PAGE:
Nov. 1 (Bloomberg) -- Greece’s decision to call a referendum on its five-day-old bailout blindsided its European partners and placed another hurdle in the way of efforts to staunch the debt crisis.
The announcement came “out of the blue, it’s surprising, very risky,” Norbert Barthle, the ranking member of German Chancellor Angela Merkel’s Christian Democratic Union party on parliament’s budget committee, said in a telephone interview. “There’s an enormous amount at stake. Do we know how the Greek people will treat their government in this referendum? No. We have a new unknown.”
French President Nicolas Sarkozy will call Merkel at midday today to discuss the Greek referendum that sent stocks and the euro tumbling, the Elysee said. Sarkozy is “dismayed” by the Greek plan, Le Monde newspaper reported, citing unnamed people close to Sarkozy.
Greek Prime Minister George Papandreou’s personal and government popularity have plunged amid fresh austerity measures that sparked a wave of social unrest. He announced a parliamentary confidence vote yesterday that will conclude late on Nov. 4. The referendum will likely be held after the details of the European accord are tied up. The European Union wasn’t informed in advance of the plans, an EU official said today.
“The German government has no official information yet” on the referendum, the Finance Ministry said, calling it “a domestic political development” on which it wouldn’t comment.
Completing the second bailout for Greece by the end of 2011 remains the EU’s goal and work on the package is under way “with high intensity,” the ministry said in a statement in Berlin. The chancellery declined to comment and referred to the Finance Ministry statement as the government’s position.
Pressured by the U.S. and China to avert the threat posed by the crisis to the global economy, euro-area leaders announced a package of measures on Oct. 27 including a second Greek bailout of 130 billion euros ($178 billion) and a commitment by bondholders to accept a 50 percent writedown in Greek debt. Also included were bank recapitalizations and a scaled up European rescue fund.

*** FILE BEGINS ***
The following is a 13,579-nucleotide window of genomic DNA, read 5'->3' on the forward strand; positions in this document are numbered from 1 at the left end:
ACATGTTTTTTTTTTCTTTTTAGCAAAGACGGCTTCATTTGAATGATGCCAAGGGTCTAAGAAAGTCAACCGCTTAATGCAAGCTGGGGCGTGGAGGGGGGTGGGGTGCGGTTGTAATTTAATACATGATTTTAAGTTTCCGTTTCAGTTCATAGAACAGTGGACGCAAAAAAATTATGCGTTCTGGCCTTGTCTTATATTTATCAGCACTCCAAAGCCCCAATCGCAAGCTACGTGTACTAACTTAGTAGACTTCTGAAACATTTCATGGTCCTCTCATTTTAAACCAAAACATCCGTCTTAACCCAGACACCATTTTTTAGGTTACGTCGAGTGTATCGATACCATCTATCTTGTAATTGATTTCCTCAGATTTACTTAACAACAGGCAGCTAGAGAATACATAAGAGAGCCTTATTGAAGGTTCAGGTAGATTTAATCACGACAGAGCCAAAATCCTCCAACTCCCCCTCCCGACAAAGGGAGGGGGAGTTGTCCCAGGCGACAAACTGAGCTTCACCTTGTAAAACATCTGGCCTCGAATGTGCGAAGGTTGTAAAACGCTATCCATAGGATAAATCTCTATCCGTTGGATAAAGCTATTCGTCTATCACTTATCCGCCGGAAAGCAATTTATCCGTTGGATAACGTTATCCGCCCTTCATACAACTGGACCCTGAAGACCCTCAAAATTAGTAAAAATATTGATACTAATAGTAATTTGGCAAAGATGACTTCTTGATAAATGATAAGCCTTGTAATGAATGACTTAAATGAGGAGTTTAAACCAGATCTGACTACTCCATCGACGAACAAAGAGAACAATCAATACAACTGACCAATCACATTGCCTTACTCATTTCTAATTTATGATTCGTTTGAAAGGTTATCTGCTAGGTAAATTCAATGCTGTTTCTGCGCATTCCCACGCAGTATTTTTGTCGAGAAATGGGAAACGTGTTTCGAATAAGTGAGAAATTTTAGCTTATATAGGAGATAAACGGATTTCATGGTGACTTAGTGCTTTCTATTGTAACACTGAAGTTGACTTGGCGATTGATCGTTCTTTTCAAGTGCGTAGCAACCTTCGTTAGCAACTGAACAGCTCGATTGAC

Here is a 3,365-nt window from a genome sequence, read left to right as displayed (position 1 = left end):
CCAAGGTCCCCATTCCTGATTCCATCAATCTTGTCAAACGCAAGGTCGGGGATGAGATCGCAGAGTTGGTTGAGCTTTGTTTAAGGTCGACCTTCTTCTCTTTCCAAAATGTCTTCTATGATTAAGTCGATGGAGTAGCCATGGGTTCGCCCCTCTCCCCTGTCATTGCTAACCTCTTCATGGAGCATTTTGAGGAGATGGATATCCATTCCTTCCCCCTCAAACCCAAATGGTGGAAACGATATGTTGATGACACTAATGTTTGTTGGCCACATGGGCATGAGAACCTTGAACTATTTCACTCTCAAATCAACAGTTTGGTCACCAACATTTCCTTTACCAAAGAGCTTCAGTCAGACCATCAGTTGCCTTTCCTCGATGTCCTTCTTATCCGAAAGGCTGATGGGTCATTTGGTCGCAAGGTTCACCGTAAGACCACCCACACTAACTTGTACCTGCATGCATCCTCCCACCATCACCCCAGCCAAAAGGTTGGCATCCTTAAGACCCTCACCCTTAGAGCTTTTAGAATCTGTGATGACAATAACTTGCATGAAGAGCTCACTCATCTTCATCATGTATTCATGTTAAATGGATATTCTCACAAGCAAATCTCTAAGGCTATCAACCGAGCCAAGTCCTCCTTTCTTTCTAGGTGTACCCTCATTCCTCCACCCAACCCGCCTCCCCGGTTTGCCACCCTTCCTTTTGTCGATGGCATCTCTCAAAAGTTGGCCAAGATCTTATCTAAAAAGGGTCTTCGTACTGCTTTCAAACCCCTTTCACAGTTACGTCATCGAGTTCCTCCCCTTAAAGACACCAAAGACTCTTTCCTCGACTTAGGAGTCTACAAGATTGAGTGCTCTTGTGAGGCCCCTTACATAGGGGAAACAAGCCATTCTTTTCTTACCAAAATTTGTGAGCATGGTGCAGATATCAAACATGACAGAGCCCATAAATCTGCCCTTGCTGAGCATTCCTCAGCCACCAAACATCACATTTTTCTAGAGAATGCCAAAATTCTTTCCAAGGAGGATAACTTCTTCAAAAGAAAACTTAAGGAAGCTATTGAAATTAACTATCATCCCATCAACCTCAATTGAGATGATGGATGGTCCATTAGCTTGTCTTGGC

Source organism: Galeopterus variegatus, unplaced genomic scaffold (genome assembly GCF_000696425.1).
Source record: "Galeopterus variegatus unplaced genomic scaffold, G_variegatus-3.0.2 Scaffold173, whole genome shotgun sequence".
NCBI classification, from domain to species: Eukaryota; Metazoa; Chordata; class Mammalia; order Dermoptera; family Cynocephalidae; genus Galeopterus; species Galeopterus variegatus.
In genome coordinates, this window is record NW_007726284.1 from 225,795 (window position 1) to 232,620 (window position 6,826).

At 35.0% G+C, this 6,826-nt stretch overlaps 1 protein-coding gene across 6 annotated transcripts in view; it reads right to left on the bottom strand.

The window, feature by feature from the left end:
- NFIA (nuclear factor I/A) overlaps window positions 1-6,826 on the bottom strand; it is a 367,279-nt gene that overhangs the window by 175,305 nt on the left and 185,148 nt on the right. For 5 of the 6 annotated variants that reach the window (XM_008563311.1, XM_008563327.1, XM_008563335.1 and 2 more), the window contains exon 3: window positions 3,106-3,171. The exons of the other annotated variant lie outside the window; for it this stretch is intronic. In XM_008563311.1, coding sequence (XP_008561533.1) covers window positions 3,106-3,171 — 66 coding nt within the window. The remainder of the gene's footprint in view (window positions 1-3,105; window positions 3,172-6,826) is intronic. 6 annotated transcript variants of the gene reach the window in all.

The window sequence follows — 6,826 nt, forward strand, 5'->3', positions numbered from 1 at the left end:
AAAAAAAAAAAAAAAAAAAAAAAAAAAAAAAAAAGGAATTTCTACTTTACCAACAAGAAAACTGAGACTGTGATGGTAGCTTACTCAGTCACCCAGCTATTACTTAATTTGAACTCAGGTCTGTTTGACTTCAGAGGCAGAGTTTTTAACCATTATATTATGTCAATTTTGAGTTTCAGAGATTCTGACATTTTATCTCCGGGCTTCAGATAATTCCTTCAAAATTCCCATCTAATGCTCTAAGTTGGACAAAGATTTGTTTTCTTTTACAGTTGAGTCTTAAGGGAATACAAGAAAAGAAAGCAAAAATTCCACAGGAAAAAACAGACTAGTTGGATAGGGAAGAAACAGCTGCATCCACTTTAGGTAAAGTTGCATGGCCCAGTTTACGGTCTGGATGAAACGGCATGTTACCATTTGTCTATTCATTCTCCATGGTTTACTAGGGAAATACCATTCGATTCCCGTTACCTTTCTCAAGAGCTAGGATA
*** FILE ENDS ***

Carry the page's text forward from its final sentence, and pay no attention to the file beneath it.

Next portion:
‘Whole Different Ballgame’
“If the Greek people don’t see the necessity of backing Papandreou we have a whole different ballgame,” Otto Fricke, the budget spokesman in parliament for Merkel’s Free Democratic Party coalition partner, said by phone. “If he doesn’t get a majority, then there’s no second aid package, no voluntary haircut. We’d have a potentially explosive situation, one that leaves us today baffled as to what we could possibly do next.”
Group of 20 leaders are due to discuss the debt crisis at a Nov. 3-4 summit in Cannes, France, that now risks being overshadowed by the Greek confidence vote result and, assuming the government survives, subsequent referendum.
The referendum call is a “bad decision” with ramifications far beyond Greece, said Alfredo Perez Rubalcaba, the Spanish Socialists’ candidate for the general election.
“Greece decides to postpone its correction and Europe, including Spain, will probably suffer as a result,” he said at a news conference in Madrid broadcast live.
In the event of a referendum result rejecting the package agreed to at the European summit, “Greece will have to deal with the consequences -- no new aid measures,” Michael Meister, parliamentary finance spokesman for Merkel’s Christian Democrats, said in an e-mailed statement. The enhanced rescue fund means “the euro area is prepared.”
“Greece is a democracy and we have to accept this,” he said.
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